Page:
Many of the big questions are simple, and few get simpler than "where are they?" That's the Fermi paradox if you've never heard of it, the question as to why we do not see any astronomical evidence of extraterrestrial civilizations anywhere in the universe. There are as many potential answers to the Fermi paradox as there are people, and that search for an answer has inspired a great many creative works through the years.
For some people, the answer is equally simple: we just haven't looked hard enough. Over at io9, George Dvorsky signalboosted the work of Fermilab scientist Richard Carrigan, who proposed that one way to observe extraterrestrial civilizations could come through observing "Dyson bubbles"--that is, areas in other galaxies where Dyson spheres have been constructed around their host stars. This would reduce in a significant drop of visible light emissions, but not so much for the infrared. Thus far, to the best of our knowledge, we haven't observed anything like this.. neither Dyson spheres nor any kind of large-scale engineering of the sort we'd expect a Type III civilization, one capable of harnessing the energy resources of an entire galaxy, to create.
"The observational evidence of astro-engineering a complete galaxy is lacking," says Ray Villard at Discovery, "and so it's fair to say that Type III civilizations either don't exist at all, or at least not yet."
I can't help but get the impression this line of reasoning falls into an anthropic trap.
First off, let's have a brief refresher: aliens are alien. It's weirdly tautological, I know, but so simple that most people are apt to completely ignore it--science fiction like Star Trek and Star Wars have helped shape public consciousness in that regard, too. Aliens are not going to be humans with bumpy foreheads--their psychology will not necessarily match up with humanity's in any respect. They will have been shaped by their environment and their history just as we have, and I think it's inappropriate to conclude that an alien species would of course do things that make perfect sense to humans--particularly an alien species with galaxy-spanning capabilities. We only have speculations on what a Type III civilization would be like; we have no idea what it would actually be like.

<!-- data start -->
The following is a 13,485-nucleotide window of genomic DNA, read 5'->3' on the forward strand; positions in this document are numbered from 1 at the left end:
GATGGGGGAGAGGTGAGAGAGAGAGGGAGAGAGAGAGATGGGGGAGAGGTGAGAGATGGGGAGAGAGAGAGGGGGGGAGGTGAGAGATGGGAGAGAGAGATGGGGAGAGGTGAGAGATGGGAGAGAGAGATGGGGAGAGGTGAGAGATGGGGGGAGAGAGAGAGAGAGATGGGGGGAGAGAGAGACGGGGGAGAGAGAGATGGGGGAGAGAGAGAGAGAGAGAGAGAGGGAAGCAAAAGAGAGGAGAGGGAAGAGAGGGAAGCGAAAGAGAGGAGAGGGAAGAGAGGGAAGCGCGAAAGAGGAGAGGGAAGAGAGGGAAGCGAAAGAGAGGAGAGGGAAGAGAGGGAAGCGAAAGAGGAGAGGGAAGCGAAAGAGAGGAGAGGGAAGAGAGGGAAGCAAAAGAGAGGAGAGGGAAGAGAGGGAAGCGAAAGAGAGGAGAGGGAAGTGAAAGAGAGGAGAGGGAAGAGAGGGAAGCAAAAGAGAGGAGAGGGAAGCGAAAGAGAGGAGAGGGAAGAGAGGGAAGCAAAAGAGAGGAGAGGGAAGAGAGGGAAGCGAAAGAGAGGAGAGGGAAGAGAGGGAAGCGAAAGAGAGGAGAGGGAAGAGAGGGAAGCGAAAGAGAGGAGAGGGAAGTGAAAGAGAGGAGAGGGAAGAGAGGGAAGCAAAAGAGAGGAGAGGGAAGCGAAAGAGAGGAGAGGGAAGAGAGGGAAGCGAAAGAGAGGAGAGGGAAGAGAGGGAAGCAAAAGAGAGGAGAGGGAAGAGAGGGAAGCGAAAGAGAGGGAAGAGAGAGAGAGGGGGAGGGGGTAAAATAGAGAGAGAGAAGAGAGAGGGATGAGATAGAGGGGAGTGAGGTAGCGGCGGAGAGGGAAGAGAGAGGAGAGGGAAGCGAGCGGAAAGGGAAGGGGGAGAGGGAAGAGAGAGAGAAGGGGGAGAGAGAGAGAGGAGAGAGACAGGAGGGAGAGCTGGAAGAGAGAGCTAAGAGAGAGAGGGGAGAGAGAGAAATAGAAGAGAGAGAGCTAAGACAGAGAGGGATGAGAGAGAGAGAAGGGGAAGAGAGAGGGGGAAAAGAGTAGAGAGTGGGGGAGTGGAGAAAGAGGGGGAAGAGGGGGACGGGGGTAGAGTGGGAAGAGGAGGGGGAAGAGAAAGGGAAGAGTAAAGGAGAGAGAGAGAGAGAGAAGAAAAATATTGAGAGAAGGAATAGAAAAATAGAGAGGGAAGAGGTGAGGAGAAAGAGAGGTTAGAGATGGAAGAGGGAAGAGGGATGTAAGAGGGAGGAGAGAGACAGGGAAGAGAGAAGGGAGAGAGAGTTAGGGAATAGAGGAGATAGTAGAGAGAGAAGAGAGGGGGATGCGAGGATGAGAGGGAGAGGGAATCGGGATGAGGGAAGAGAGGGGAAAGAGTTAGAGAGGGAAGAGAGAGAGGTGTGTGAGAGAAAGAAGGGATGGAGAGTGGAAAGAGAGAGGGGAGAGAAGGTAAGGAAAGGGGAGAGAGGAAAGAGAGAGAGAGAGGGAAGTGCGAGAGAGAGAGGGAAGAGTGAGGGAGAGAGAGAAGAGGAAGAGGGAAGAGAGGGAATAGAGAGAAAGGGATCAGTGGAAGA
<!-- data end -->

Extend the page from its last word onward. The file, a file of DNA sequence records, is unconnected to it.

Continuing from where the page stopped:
Beyond that, though, here's my own burning question on this matter: how can we be so sure we'd recognize megascale alien artifacts if we saw them? We're not Potter Stewart searching for pornography--we're trying to recognize artificial constructs made by beings that don't think anything like we do. Sure, one possibility is that no artifacts have yet been observed... another possibility, albeit one that's non-falsifiable and thus of not much value in science, is that no artifacts have been recognized. It's a simple distinction, but it's absolutely key.
Consider it. Couldn't it be possible that some part of what we believe to be the natural universe is actually artificial, but we haven't yet realized that, both because we haven't observed it closely enough and because we don't know any different? Hell, even one hundred years ago there wasn't a scientific consensus on whether galaxies existed outside the Milky Way. What if, at present, we're no more capable in recognizing the artificiality of supposedly "natural" phenomena than an ant would be capable of recognizing the artificiality of the keyboard it's walking across?
We've got to consider the search, of course. As far as I see it, though, it's far too early yet to make any kind of authoritative conclusions about extraterrestrial civilizations. We're still just starting out, after all.